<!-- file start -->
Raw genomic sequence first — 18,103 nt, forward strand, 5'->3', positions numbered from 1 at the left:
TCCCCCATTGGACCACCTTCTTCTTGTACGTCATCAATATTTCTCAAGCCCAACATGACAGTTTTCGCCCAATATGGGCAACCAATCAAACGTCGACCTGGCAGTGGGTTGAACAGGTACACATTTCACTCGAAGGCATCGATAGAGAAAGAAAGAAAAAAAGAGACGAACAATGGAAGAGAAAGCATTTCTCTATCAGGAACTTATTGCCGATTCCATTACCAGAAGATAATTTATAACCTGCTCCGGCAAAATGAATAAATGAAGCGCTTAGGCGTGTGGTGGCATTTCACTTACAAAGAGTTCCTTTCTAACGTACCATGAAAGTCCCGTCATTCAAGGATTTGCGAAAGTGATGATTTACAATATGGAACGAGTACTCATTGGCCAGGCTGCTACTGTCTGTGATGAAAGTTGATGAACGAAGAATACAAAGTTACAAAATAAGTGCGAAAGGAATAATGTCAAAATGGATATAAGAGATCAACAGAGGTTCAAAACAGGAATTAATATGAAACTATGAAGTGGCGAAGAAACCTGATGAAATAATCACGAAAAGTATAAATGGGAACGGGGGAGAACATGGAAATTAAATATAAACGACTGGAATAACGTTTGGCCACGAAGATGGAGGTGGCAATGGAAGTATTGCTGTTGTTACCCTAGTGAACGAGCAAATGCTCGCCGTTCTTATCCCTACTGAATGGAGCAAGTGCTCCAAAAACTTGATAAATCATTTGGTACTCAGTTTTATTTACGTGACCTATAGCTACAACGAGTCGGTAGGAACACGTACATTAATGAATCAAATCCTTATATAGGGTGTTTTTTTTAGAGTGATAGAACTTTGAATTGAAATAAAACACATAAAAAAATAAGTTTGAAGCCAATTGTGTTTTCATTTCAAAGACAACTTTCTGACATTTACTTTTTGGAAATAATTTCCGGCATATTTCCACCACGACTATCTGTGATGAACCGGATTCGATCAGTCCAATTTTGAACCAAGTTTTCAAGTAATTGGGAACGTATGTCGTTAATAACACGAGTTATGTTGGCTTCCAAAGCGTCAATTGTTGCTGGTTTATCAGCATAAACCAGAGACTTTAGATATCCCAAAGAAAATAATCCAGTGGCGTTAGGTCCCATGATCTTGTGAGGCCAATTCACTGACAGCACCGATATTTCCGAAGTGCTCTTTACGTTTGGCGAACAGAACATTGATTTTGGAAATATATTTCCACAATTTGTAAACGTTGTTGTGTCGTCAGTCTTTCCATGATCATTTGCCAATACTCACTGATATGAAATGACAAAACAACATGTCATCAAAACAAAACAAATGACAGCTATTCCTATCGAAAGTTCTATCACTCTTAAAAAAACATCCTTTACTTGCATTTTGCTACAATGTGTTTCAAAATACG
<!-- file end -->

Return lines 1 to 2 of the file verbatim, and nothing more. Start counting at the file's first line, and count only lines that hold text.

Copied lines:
Raw genomic sequence first — 18,103 nt, forward strand, 5'->3', positions numbered from 1 at the left:
TCCCCCATTGGACCACCTTCTTCTTGTACGTCATCAATATTTCTCAAGCCCAACATGACAGTTTTCGCCCAATATGGGCAACCAATCAAACGTCGACCTGGCAGTGGGTTGAACAGGTACACATTTCACTCGAAGGCATCGATAGAGAAAGAAAGAAAAAAAGAGACGAACAATGGAAGAGAAAGCATTTCTCTATCAGGAACTTATTGCCGATTCCATTACCAGAAGATAATTTATAACCTGCTCCGGCAAAATGAATAAATGAAGCGCTTAGGCGTGTGGTGGCATTTCACTTACAAAGAGTTCCTTTCTAACGTACCATGAAAGTCCCGTCATTCAAGGATTTGCGAAAGTGATGATTTACAATATGGAACGAGTACTCATTGGCCAGGCTGCTACTGTCTGTGATGAAAGTTGATGAACGAAGAATACAAAGTTACAAAATAAGTGCGAAAGGAATAATGTCAAAATGGATATAAGAGATCAACAGAGGTTCAAAACAGGAATTAATATGAAACTATGAAGTGGCGAAGAAACCTGATGAAATAATCACGAAAAGTATAAATGGGAACGGGGGAGAACATGGAAATTAAATATAAACGACTGGAATAACGTTTGGCCACGAAGATGGAGGTGGCAATGGAAGTATTGCTGTTGTTACCCTAGTGAACGAGCAAATGCTCGCCGTTCTTATCCCTACTGAATGGAGCAAGTGCTCCAAAAACTTGATAAATCATTTGGTACTCAGTTTTATTTACGTGACCTATAGCTACAACGAGTCGGTAGGAACACGTACATTAATGAATCAAATCCTTATATAGGGTGTTTTTTTTAGAGTGATAGAACTTTGAATTGAAATAAAACACATAAAAAAATAAGTTTGAAGCCAATTGTGTTTTCATTTCAAAGACAACTTTCTGACATTTACTTTTTGGAAATAATTTCCGGCATATTTCCACCACGACTATCTGTGATGAACCGGATTCGATCAGTCCAATTTTGAACCAAGTTTTCAAGTAATTGGGAACGTATGTCGTTAATAACACGAGTTATGTTGGCTTCCAAAGCGTCAATTGTTGCTGGTTTATCAGCATAAACCAGAGACTTTAGATATCCCAAAGAAAATAATCCAGTGGCGTTAGGTCCCATGATCTTGTGAGGCCAATTCACTGACAGCACCGATATTTCCGAAGTGCTCTTTACGTTTGGCGAACAGAACATTGATTTTGGAAATATATTTCCACAATTTGTAAACGTTGTTGTGTCGTCAGTCTTTCCATGATCATTTGCCAATACTCACTGATATGAAATGACAAAACAACATGTCATCAAAACAAAACAAATGACAGCTATTCCTATCGAAAGTTCTATCACTCTTAAAAAAACATCCTTTACTTGCATTTTGCTACAATGTGTTTCAAAATACG